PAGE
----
Last of two parts
It may well be the great tension in the Catholic Church today: justice or mercy?
Two millennia of teaching and practice have stressed theological, liturgical and moral principles and practices for believers to believe and live by. But in the Second Vatican Council in the early 1960s, and since 2013 under Pope Francis, unbending dos and don’ts are giving way to discernment and Divine Mercy.
At the Catholic Bishops’ Conference of the Philippines annual retreat two weeks ago, the same themes emerged, with the Fatima message of God’s warnings and instructions on salvation dovetailing with His promise of boundless mercy, which grows to overcome the rise and spread of evil and discord in the world.
One retreat speaker, Fr. Michael Gaitley of the Marian Missionaries of Divine Mercy, directly juxtaposed justice and mercy, saying that today is the time of mercy, not justice. Instead of past fire-and-brimstone admonitions about eternal punishment for sin, the Church preaches that even if one keeps falling and failing, God is always ready to forgive and uplift the sinner from sin to virtue.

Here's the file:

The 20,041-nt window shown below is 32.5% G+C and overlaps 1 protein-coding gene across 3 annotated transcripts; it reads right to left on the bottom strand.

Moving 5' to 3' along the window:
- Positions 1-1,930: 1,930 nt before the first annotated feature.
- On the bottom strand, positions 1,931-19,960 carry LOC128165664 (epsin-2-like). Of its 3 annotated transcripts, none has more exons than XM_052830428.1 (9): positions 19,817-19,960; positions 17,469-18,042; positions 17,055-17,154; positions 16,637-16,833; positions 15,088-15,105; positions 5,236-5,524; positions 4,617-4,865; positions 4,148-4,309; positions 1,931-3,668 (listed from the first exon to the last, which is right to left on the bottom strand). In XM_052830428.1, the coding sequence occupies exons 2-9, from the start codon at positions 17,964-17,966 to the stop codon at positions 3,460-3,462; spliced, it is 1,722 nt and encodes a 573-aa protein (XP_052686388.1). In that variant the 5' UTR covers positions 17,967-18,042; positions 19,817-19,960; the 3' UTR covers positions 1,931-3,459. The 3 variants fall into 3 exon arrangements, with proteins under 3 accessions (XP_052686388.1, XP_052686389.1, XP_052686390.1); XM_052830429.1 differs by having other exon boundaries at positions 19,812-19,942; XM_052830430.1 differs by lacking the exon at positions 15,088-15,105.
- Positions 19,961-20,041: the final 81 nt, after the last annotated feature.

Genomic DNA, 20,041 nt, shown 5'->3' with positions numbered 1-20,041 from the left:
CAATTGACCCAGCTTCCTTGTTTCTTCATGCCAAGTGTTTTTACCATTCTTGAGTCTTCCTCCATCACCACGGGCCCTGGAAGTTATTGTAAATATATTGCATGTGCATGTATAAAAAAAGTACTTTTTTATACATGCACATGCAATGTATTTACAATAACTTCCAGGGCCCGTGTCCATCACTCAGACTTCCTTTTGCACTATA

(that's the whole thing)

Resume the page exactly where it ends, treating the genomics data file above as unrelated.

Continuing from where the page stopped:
“What time is it?” Fr. Gaitley repeatedly asked the 300-odd gathering of prelates, priests, nuns, and laypeople during his five talks. To which the audience, including this writer, promptly replied: “The time of mercy.”
Christianity, in fact, preaches both. One fundamental belief is that man sinned against God, and had to be redeemed by the sacrificial death of Jesus Christ. Thus, the God the Son’s offering of Himself satisfied God’s justice, even as His mercy forgave repentant sinners asking for divine pardon.
Yet different perspectives have swung Catholics between stern justice and all-embracing mercy, with the latter now dominant under Pope Francis, who has constantly stressed God’s unrelenting mercy, prompting certain conservative quarters to fear that moral strictures are being dismantled, along with the need for contrition and reparation.
Thankfully, both the will and the mercy of God were given ample attention and exposition at the CBCP’s National Marian Retreat on the Centennial of the Apparitions at Fatima, commemorating the Blessed Virgin’s visits to three shepherd children in the rural parish of Fatima, Portugal, from May to October 1917.